Monday, April 06, 2015

The problem of escalation.


I haven't really loved Jonathan Hickman's Avengers run, even though if I see a copy in the quarter (dollar) bin I'll usually try it. Like today's book! New Avengers #30, "Beyonders" Written by Jonathan Hickman, pencils by Dalibor Talajic, inks by Rick Magyar.

Hank Pym, Yellowjacket, has returned to the 616-main Marvel universe, after a recon mission through the multiverse searching for "the destroyer," Rabum Alal. (He may not have had to search that far...) Instead, Hank found something much worse: "...the Ivory Kings...the white lords from wild space. The Beyonders." Although some of the heroes remember the Beyonder from the first two Secret Wars, these Beyonders are staggeringly more powerful than that "child unit." The Ivory Kings and their troops attracted the attention of the Builders and the Captain Britain Corps, but that was just bait for a trap. And neither the Builders nor the Corps were the target: their destruction is incidental, as the Beyonders destroy multiple universes worth of Celestials single-handedly, before finishing off heavyweight cosmic avatars like Infinity, Eternity, Lord Chaos and Master Order, and the Living Tribunal. Hank tells the assorted Avengers and Illuminati present that it's all over. Well, of course it's not, there's still all those Secret Wars books, man.

I do like how Hickman both gives Hank something to do that seems suited to him; and portrays him has having been damaged by what he's seen but still holding it together as best he can. This is mainly an exposition issue, setting up future events; so it's just a bunch of guys standing around talking about far-off events of cosmic import, but while it didn't grab me at first, Talajic's art is an interesting choice for it. It doesn't have the sense of "cosmic grandeur" that someone like Jim Starlin might bring, and the cosmic battles with the Beyonders and the Celestials are somewhat static, shooting beams out of their hands affairs; but that could be attributed to Hank trying to give an account of a "battle taking place in multiple realities" as clearly as possible. That and Talajic's Avengers all seem haggard, and small. The beards several heroes sport aren't sexy Stephen Amell-stubble, they denote men that have been working to the point they've stopped taking care of themselves.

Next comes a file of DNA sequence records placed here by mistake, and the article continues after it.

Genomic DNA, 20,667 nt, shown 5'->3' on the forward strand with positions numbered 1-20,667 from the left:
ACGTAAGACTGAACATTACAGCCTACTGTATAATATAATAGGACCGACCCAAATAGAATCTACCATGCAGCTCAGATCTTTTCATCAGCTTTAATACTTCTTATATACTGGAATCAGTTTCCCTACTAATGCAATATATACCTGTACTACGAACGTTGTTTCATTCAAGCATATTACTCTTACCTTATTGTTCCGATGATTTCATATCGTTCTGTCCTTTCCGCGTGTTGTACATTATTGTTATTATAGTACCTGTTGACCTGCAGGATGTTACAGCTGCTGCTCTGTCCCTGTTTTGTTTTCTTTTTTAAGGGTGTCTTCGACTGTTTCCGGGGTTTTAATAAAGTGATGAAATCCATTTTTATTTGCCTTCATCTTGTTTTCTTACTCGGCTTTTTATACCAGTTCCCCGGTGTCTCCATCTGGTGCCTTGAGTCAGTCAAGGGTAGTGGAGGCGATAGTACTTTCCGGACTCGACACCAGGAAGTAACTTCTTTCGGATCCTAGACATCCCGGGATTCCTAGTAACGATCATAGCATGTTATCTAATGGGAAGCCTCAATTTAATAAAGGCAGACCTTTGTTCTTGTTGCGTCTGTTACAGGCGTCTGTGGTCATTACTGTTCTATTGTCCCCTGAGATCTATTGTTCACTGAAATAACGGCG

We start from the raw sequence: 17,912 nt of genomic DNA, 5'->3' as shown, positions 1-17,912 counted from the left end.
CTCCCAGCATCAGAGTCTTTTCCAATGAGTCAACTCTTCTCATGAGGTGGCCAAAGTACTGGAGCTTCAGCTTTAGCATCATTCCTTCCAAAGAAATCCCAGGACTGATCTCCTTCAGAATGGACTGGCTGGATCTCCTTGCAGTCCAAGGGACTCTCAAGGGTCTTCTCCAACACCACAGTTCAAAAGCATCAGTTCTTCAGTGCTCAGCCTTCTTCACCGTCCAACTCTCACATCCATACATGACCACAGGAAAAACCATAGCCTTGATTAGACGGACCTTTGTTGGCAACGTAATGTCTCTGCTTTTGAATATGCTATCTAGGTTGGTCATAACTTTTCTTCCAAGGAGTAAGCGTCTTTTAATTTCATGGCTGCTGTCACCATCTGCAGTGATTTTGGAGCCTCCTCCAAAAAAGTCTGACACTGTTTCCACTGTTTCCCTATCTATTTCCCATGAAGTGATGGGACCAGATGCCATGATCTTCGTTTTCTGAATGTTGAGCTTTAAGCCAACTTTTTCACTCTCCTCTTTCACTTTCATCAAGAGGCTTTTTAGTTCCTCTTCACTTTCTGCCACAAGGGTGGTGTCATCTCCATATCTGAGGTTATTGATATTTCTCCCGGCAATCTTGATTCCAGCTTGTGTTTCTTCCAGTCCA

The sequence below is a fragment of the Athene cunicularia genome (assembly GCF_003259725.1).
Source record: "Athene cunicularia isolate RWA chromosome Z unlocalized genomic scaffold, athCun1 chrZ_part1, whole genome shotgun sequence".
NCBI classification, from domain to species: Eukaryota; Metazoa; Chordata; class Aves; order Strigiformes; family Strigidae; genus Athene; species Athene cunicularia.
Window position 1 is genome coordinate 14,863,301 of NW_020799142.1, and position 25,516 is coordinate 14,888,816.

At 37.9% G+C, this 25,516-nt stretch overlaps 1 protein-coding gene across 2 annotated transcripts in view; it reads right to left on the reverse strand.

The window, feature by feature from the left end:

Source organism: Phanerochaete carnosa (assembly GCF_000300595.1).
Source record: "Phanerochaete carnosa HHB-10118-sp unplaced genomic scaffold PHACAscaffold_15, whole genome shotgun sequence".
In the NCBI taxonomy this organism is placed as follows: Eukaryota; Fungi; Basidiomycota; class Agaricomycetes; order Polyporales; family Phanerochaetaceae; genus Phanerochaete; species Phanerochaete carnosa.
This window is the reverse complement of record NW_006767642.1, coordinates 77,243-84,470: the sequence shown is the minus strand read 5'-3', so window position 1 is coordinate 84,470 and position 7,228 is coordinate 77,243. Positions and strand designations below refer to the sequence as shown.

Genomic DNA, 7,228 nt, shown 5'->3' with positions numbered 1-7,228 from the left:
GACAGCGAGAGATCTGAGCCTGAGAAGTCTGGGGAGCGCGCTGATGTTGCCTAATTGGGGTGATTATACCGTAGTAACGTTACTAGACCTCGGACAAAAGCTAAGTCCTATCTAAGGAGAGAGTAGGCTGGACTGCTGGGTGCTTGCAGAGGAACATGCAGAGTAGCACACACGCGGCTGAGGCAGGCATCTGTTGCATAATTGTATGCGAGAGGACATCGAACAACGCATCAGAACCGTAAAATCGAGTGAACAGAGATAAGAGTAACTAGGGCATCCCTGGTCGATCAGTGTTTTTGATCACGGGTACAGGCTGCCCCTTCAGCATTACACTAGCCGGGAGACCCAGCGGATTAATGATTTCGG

On the other hand, I'm already having the same problem with the Beyonders that I do with DC's Anti-Monitor: even an infinity of them couldn't destroy several infinities worth of alternate realities. Wouldn't they be destroying other universes with other Beyonders or Anti-Monitors, too? But the question of over-escalation is what I'm worried about. The Celestials were Kirby-created, giant alien space gods. Eternity was a manifestation of the universe. Showing them get completely jobbed taken down definitely raises the stakes, but if the heroes win...what's next? Fighting Whirlwind again? This isn't to say you can't have good, even great stories with omnipotent villains like Korvac or Thanos; but they have to be used sparingly. (Thanos isn't always omnipotent, but you get the idea. I would say he's overused lately, but at least there's still some mileage to be gotten out of him, unlike Korvac. Although I've seen two separate cartoons with Korvac, which is not something I would've ever bet on. We may have to come back to that...) Grant Morrison has tried to continue escalation to the point that you the reader are involved, if not threatened, in the story; but I don't know if that would fit in with Marvel or the Avengers.

Let's see if I can get my point across with a counter-example: assuming the Avengers save the universe, after Hickman leaves the title, if I was writing Avengers? The first issue, the surviving heroes are coming down from their victory, with some characters staying with the team, others going on to something new. Meanwhile, Batroc breaks into Avengers Mansion (or Tower, or whatever their base is) on a mission to steal something--maybe info on the Beyonders or something--and completely clowns them. Everyone thinks, after facing multiverse-destroyers, a guy that kicks a lot shouldn't be a problem; but Batroc plays it smart (probably on someone else's game plan) and divides to conquer. He's not traditionally a weapons guy, but I'd cheat just a little, to give him one or two backer-supplied doodads to bench Thor, Hyperion, and/or Captain Marvel. Some Avenger--quite possibly Iron Man--would be stunned that after defeating super space-gods, someone with no powers would come at him; and consequently would get kicked in the face really, really hard.

Batroc might even get away with it. The message would be, every day is a different challenge, and none can be taken lightly. Also, some days you win, some you can still lose.

1 comment:

Dale Bagwell said...

I'd go with that. And Batroc too of all villains.

I could see Cap just making that weathered old Clint Eastwood face, simply saying "I'll Be Damned." to himself.